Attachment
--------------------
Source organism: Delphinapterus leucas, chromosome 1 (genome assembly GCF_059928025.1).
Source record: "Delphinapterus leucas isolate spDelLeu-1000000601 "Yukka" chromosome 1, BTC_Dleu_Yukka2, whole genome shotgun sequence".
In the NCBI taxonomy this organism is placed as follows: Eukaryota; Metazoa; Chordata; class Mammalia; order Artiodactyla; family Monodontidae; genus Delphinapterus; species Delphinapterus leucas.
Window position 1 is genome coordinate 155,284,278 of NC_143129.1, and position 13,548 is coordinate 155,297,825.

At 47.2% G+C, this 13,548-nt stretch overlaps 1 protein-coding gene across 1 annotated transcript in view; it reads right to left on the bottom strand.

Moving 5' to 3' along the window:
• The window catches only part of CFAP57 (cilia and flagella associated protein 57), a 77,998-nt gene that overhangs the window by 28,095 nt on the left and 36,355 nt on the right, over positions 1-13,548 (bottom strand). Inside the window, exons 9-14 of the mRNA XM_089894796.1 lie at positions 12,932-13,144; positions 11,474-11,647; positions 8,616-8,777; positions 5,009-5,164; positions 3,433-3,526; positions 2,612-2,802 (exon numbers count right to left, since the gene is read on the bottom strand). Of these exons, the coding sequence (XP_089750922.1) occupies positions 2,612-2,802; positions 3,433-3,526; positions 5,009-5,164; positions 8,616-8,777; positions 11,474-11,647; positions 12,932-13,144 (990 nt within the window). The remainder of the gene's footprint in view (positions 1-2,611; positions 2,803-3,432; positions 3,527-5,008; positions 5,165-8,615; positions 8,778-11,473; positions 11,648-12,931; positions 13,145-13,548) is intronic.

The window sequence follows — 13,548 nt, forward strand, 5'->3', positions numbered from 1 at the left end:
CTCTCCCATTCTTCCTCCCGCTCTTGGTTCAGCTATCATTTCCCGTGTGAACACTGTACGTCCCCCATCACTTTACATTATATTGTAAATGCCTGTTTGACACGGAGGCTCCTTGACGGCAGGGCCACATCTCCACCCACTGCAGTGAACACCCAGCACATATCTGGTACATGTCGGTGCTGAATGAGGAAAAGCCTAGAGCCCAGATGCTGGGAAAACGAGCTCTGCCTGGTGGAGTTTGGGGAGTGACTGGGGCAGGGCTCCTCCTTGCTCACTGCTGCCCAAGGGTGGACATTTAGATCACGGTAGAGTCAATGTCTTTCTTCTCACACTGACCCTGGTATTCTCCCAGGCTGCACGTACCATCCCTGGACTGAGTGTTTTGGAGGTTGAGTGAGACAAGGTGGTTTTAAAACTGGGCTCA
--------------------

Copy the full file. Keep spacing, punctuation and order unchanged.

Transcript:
Source organism: Delphinapterus leucas, chromosome 1 (genome assembly GCF_059928025.1).
Source record: "Delphinapterus leucas isolate spDelLeu-1000000601 "Yukka" chromosome 1, BTC_Dleu_Yukka2, whole genome shotgun sequence".
In the NCBI taxonomy this organism is placed as follows: Eukaryota; Metazoa; Chordata; class Mammalia; order Artiodactyla; family Monodontidae; genus Delphinapterus; species Delphinapterus leucas.
Window position 1 is genome coordinate 155,284,278 of NC_143129.1, and position 13,548 is coordinate 155,297,825.

At 47.2% G+C, this 13,548-nt stretch overlaps 1 protein-coding gene across 1 annotated transcript in view; it reads right to left on the bottom strand.

Moving 5' to 3' along the window:
• The window catches only part of CFAP57 (cilia and flagella associated protein 57), a 77,998-nt gene that overhangs the window by 28,095 nt on the left and 36,355 nt on the right, over positions 1-13,548 (bottom strand). Inside the window, exons 9-14 of the mRNA XM_089894796.1 lie at positions 12,932-13,144; positions 11,474-11,647; positions 8,616-8,777; positions 5,009-5,164; positions 3,433-3,526; positions 2,612-2,802 (exon numbers count right to left, since the gene is read on the bottom strand). Of these exons, the coding sequence (XP_089750922.1) occupies positions 2,612-2,802; positions 3,433-3,526; positions 5,009-5,164; positions 8,616-8,777; positions 11,474-11,647; positions 12,932-13,144 (990 nt within the window). The remainder of the gene's footprint in view (positions 1-2,611; positions 2,803-3,432; positions 3,527-5,008; positions 5,165-8,615; positions 8,778-11,473; positions 11,648-12,931; positions 13,145-13,548) is intronic.

The window sequence follows — 13,548 nt, forward strand, 5'->3', positions numbered from 1 at the left end:
CTCTCCCATTCTTCCTCCCGCTCTTGGTTCAGCTATCATTTCCCGTGTGAACACTGTACGTCCCCCATCACTTTACATTATATTGTAAATGCCTGTTTGACACGGAGGCTCCTTGACGGCAGGGCCACATCTCCACCCACTGCAGTGAACACCCAGCACATATCTGGTACATGTCGGTGCTGAATGAGGAAAAGCCTAGAGCCCAGATGCTGGGAAAACGAGCTCTGCCTGGTGGAGTTTGGGGAGTGACTGGGGCAGGGCTCCTCCTTGCTCACTGCTGCCCAAGGGTGGACATTTAGATCACGGTAGAGTCAATGTCTTTCTTCTCACACTGACCCTGGTATTCTCCCAGGCTGCACGTACCATCCCTGGACTGAGTGTTTTGGAGGTTGAGTGAGACAAGGTGGTTTTAAAACTGGGCTCA